The email says:

“If you have time, please have a look at the attached before tomorrow.

“I could not email this to you before now as I needed to meet with [REDACTED] and his agent first for them to approve sending this to you”.


“The world’s most famous forest”

Friends of the Earth campaigner, Guy Shrubsole, said:

“We already knew INEOS wanted to explore for shale gas in Sherwood Forest by carrying out seismic surveys – now, despite their assurances, we see they want to drill there, too.

“INEOS appear to have no qualms about drilling in what they call ‘arguably the most famous forest in the world’, and they are prepared to mislead communities about their intentions to get what they want.”

Local resident and a member of Frack Free Sherwood, Deb Hodson, said:

“Our concerns around fracking in this area have been confirmed by INEOS themselves.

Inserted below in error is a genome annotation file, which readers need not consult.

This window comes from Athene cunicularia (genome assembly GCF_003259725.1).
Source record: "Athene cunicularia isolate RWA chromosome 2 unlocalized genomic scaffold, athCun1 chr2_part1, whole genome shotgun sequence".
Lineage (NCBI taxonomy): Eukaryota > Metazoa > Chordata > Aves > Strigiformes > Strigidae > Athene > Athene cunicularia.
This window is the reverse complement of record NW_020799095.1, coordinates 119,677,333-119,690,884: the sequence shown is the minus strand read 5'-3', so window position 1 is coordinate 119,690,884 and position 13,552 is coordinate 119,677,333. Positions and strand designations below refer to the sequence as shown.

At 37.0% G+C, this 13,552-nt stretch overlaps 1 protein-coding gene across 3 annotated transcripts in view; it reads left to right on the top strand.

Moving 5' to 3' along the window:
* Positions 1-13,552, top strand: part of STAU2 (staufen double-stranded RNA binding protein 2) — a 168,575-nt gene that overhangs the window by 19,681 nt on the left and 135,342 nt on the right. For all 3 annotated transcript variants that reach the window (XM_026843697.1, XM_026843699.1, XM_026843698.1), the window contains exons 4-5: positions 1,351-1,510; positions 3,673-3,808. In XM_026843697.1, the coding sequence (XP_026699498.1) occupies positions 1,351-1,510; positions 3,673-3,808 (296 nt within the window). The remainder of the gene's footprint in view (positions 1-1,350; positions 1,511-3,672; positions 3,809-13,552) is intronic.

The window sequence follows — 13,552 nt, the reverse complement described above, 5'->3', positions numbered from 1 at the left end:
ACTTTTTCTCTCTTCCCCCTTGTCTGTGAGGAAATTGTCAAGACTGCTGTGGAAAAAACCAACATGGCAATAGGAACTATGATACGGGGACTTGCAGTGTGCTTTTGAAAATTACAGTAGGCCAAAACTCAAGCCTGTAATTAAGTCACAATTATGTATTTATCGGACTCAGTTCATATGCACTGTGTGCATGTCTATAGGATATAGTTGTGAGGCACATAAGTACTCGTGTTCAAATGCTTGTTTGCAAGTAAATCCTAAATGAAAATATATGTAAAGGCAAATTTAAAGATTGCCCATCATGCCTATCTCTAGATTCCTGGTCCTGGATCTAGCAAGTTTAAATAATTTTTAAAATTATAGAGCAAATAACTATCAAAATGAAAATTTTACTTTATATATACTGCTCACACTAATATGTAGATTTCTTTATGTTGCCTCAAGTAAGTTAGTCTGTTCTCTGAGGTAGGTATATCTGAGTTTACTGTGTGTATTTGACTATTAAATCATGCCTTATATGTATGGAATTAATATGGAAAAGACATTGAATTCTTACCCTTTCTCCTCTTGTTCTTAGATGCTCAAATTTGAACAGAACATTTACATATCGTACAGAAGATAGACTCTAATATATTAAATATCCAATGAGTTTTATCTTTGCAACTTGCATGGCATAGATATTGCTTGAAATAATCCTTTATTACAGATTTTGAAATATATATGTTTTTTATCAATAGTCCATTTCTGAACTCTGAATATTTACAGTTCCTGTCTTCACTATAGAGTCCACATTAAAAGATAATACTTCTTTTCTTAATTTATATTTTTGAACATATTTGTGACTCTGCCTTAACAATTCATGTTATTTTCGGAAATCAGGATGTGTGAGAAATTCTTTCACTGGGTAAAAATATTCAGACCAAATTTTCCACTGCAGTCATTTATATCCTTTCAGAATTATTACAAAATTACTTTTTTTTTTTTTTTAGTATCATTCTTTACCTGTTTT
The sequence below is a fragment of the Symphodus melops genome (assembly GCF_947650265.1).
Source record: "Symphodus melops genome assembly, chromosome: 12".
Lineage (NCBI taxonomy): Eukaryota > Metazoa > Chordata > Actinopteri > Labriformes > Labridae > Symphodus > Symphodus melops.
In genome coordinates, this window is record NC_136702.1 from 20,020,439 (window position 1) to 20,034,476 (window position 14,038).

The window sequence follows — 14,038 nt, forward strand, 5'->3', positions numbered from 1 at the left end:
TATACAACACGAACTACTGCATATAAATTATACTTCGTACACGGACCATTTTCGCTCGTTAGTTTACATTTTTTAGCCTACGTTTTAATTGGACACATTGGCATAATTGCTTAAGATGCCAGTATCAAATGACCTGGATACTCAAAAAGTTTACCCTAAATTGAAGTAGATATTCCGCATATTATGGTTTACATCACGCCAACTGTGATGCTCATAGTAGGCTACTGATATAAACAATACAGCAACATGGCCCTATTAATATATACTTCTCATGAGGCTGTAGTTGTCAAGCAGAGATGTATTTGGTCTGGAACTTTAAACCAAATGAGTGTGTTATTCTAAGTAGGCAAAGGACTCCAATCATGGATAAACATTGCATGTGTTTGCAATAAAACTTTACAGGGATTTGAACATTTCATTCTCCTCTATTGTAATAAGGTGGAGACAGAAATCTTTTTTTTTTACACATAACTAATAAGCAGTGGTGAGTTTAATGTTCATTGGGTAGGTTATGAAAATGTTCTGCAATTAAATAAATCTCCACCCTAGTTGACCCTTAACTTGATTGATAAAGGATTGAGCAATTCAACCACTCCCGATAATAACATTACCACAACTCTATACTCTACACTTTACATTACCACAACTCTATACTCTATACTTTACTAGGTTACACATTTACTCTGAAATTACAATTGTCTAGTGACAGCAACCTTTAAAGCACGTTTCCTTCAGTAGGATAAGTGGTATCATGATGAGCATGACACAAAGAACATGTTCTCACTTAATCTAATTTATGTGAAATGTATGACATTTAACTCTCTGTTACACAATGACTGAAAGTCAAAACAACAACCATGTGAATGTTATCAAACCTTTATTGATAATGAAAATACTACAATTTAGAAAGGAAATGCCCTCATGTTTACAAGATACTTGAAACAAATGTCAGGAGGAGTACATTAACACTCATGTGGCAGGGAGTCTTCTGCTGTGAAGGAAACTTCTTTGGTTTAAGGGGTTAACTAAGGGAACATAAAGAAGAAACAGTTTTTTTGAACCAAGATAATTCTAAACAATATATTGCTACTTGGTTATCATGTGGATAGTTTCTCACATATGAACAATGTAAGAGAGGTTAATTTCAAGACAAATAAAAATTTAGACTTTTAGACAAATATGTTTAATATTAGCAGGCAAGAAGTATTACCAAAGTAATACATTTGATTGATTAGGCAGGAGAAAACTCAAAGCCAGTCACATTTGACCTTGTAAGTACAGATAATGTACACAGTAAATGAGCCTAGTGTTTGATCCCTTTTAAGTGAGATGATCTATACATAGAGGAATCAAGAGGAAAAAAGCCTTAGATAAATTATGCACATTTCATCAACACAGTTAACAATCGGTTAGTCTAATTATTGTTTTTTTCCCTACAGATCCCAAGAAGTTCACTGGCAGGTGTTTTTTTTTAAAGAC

“My hope is that now the general public can see the constant discrepancies that are being put forward by INEOS, they will research for themselves how this will affect our community.”

“Misrepresented location”

INEOS told DrillOrDrop that Friends of the Earth had “completely misrepresented the location of two potential well sites”.

A spokesperson said:

“As INEOS has previously made clear, there are no plans to drill in Sherwood Forest and nothing in the documents released today contradicts that.”

“Today’s contributions from FOE can only be described as an attempt to create fake news.”

Is The Lings in Sherwood Forest?

INEOS is correct to say that the potential sites at the Lings are not in the Sherwood Forest National Nature Reserve nor Sherwood Forest Country Park.


Source: Google Maps


But the sites are, as Friends of the Earth says, within the boundary of the proposed Sherwood Forest Regional Park and an area identified as “The Heart of the Forest” or “Heart of Sherwood”.


Map: Nottinghamshire County Council


Map: Sherwood Forest Visitor